Saturday, June 24, 2006

Review 1

Asian Field, Antony Gormley (English), 2003, clay from Guangdong Province, China.

180, 000 figures peer up at the audience, reminding us that we are the active makers of the world. The makers of this ‘world’ are villlagers in China, each with their photo displayed, who have traditionally crafted each terracotta figure in an unautomated form of mass production. But each individual figure is lost in their vast ‘world’, making us question how our existence relates to the world. Each of Gormley’s Field works are a self portrait of a continent, but ‘Asian’ Field ’s similarity to the other Field works also questions each country’s individual existence in today’s globalised world.

The site and layout are as considered as each figure. We walk around the villager’s photos but then stop and peer beyond the doorway, no longer in control of how we view the work, but still actively reflecting on its commentary of the world. The Pier’s machinery mingles with the figures, reminding us of the increasing mechanisation and automation of the world and how easily individuals can become lost amongst this. This sense of displacement is heightened by the juxtaposition of the short figures within the high ceilings of the Pier.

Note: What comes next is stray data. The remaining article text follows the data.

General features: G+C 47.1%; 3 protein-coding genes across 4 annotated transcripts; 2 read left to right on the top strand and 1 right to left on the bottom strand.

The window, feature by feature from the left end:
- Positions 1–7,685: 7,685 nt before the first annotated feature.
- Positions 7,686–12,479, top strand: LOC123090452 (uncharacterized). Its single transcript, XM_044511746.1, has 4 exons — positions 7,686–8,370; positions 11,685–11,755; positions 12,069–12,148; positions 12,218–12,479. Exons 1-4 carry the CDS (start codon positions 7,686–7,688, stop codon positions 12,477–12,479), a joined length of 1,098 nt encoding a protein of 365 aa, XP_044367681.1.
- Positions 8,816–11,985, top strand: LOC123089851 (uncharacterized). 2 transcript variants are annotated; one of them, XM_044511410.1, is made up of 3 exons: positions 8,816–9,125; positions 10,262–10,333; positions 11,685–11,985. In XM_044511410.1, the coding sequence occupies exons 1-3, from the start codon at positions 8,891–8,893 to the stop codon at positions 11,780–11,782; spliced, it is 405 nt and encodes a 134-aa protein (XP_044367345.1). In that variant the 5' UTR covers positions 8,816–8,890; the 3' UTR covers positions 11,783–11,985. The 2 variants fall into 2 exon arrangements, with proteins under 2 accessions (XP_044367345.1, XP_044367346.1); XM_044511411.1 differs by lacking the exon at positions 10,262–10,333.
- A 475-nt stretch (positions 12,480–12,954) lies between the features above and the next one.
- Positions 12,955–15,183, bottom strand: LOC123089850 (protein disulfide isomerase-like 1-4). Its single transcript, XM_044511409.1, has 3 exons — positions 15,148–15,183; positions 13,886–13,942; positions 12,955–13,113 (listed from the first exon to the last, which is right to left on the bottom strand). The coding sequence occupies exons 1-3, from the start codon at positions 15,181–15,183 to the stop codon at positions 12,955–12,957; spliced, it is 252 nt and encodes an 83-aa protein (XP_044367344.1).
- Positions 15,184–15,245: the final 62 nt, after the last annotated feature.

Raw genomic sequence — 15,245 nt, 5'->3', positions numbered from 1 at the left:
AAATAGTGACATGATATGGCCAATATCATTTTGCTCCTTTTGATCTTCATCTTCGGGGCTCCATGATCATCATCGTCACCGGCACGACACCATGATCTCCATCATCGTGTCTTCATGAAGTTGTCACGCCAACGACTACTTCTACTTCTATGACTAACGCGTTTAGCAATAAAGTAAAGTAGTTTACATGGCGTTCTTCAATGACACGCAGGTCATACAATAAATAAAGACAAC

Gormley has successfully intrigued the audience, making us question why and how individuals are becoming lost in today’s world.

Reference list -
Antony Gormley 2006. Available:
Antony Gormley: Field (Liverpool Tate) 2004. Available:
Asian Field (British Council of Arts) n.d. Available:
Birmingham Fujii, L. 2005 Children’s Field. Available:
Gleeson, D. 2002 Review - Field for the British Isles (The British Museum). Available:
[All accessed 23/6/06]